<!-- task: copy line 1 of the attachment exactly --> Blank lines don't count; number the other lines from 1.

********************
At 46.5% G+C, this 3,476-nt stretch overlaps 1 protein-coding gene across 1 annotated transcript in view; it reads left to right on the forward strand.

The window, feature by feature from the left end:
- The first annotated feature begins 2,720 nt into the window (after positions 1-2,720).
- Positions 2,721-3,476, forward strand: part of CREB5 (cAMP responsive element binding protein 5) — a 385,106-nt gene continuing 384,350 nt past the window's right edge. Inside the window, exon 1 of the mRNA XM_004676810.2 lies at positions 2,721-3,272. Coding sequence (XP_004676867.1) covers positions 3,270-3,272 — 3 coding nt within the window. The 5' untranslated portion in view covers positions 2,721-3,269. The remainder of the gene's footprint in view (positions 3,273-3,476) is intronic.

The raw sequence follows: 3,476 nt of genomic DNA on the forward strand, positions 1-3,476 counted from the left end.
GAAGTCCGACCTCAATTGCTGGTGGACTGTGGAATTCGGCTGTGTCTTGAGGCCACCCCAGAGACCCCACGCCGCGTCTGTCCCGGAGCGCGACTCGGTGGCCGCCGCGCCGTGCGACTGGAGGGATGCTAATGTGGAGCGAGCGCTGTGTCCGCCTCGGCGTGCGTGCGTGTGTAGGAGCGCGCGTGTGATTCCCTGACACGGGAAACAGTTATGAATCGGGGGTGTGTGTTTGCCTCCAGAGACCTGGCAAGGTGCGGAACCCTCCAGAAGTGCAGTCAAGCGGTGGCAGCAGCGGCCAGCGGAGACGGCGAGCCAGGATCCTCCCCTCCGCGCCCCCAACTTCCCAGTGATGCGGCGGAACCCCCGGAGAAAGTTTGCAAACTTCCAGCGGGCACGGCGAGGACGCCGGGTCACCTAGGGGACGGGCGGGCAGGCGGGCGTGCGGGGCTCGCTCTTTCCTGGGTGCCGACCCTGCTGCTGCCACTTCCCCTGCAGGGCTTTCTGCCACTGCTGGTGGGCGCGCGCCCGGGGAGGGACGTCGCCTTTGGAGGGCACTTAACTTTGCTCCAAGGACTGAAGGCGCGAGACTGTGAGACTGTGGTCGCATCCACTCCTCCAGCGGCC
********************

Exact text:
At 46.5% G+C, this 3,476-nt stretch overlaps 1 protein-coding gene across 1 annotated transcript in view; it reads left to right on the forward strand.